According to one of the researchers involved in the study, the mapping and cloning of this gene was the exciting proof they needed to link the adenosine receptors to sleep regulation and to develop a cure for people with this genetic mutation. While this short sleep trait may not seem like a big problem, sleep deficits have been linked to an increased likelihood of serious health issues, including obesity, diabetes, heart conditions, and many more.

Fortunately, this study makes researchers more optimistic that they’ll be able to develop a drug specifically for these at-risk individuals so they can achieve better, longer rest.

University of Pennsylvania on the DEC2 Gene

Alan Pack and his research team at the University of Pennsylvania’s school of medicine conducted research in 2014 that revealed a mutation of the DEC2 gene to be the cause of different sleep patterns in a pair of twin brothers. DEC2 is responsible for turning off the expression of other genes — including the one that keeps us awake. The mutation of this gene acts much like the ADRB1 mutation and inhibits the DEC2 gene from carrying out its function.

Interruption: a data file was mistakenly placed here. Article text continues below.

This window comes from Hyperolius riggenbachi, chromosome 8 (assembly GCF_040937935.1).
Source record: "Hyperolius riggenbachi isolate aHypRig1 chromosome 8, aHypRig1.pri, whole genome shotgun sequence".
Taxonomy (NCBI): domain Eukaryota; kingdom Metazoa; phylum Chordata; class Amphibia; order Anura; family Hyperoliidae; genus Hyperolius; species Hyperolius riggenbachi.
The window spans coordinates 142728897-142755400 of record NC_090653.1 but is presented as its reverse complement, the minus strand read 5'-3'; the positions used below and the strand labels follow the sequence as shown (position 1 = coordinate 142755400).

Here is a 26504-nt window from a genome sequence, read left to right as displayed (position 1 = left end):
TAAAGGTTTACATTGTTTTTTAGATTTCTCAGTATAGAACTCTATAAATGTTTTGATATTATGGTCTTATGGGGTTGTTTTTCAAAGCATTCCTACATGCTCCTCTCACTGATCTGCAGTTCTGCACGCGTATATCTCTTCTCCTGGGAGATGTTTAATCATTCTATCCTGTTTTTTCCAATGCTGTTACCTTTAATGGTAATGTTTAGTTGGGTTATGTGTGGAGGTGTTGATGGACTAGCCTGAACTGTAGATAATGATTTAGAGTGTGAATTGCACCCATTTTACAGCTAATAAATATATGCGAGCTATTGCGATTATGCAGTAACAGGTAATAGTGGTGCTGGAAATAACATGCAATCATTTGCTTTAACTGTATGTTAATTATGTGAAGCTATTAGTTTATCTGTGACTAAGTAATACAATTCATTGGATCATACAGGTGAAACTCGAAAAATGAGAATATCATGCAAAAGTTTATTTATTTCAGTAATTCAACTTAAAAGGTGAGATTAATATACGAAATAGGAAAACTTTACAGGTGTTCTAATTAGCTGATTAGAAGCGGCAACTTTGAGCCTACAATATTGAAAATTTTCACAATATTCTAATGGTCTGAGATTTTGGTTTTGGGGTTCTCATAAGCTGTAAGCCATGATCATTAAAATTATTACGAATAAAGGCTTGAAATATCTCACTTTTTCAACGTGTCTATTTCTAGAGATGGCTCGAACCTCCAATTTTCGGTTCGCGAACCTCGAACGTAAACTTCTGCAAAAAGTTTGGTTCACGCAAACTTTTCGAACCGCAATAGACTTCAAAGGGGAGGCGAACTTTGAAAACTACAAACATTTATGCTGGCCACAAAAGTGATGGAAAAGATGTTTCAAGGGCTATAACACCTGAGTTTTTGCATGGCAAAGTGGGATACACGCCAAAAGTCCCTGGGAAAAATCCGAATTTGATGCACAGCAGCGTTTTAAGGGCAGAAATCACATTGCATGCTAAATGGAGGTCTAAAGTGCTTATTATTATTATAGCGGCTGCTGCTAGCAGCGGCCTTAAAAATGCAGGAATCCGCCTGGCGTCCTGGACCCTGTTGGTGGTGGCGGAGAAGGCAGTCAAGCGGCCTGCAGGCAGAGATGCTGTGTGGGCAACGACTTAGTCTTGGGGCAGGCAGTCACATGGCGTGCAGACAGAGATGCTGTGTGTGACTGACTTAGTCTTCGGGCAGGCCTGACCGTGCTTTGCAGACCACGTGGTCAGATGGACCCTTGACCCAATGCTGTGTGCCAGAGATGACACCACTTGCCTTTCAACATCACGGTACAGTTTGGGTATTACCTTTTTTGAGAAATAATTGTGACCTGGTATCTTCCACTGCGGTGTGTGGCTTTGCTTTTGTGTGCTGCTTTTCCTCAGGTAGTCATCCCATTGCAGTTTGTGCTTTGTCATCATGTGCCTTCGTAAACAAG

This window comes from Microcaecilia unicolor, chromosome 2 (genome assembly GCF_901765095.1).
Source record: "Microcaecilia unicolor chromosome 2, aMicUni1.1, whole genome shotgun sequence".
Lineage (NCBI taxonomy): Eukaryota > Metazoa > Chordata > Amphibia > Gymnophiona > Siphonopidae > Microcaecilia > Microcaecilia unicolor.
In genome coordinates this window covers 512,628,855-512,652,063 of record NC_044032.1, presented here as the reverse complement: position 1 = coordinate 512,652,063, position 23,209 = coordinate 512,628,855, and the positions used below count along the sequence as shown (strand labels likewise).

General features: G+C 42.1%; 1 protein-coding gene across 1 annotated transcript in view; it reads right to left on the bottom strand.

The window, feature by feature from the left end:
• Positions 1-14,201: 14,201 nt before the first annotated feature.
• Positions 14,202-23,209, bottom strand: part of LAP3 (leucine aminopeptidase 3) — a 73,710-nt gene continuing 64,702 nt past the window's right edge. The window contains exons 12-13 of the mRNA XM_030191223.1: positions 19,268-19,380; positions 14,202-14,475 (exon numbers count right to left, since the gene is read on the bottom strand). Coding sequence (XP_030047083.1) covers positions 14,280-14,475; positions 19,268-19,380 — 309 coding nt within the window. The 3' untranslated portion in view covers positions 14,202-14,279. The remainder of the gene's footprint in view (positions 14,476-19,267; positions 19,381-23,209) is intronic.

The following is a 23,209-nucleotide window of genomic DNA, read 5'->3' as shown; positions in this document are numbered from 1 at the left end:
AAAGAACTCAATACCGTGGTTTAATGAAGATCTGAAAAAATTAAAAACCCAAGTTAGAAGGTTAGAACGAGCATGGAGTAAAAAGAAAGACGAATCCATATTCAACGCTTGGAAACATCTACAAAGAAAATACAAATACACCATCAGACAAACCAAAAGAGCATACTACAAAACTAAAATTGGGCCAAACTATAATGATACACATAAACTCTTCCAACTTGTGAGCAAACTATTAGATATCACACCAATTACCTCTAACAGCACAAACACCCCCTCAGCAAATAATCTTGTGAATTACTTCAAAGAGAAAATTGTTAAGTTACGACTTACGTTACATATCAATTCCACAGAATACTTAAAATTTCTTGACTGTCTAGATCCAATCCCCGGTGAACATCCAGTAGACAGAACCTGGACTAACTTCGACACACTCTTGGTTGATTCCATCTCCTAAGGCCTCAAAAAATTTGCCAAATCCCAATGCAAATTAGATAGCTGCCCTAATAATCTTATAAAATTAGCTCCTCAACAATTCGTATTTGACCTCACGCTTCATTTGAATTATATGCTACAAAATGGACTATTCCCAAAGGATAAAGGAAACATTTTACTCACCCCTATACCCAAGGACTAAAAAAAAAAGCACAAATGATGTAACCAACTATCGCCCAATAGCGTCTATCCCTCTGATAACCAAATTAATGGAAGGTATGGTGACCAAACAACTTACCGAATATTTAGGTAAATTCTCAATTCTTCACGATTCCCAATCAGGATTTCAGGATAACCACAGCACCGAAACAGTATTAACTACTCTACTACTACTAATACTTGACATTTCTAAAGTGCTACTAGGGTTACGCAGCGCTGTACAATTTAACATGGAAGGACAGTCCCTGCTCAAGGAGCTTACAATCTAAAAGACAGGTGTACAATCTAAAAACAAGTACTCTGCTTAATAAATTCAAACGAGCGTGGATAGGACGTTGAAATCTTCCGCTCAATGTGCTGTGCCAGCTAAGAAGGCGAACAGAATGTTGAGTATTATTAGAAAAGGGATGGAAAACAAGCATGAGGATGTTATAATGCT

Sleep Needs May Be Linked to Two Regions of Our DNA

In a study published in Molecular Psychiatry in 2014, 47,000 participants from different origin countries were asked to report on the average number of hours they sleep at night. This data was studied in depth alongside a DNA sample from each participant.

The results lead to a hypothesis that the hours a person sleeps is linked to one of two locations on human DNA. Those who slept longer than average were located on the first region, which has been connected to a low likelihood of developing ADHD and efficient breakdown of glucose. Those who slept less than normal were located on the second region, which is a location known for increasing a person’s risk of schizophrenia and depression.

The Consequences of Sleep Deprivation on Your DNA

It’s still uncertain just how many genes and mutations impact sleep quality and to what extent their location in our DNA is to blame. It is clear, however, that DNA can be damaged by the lack of sleep associated with the short-sleep genetic mutation.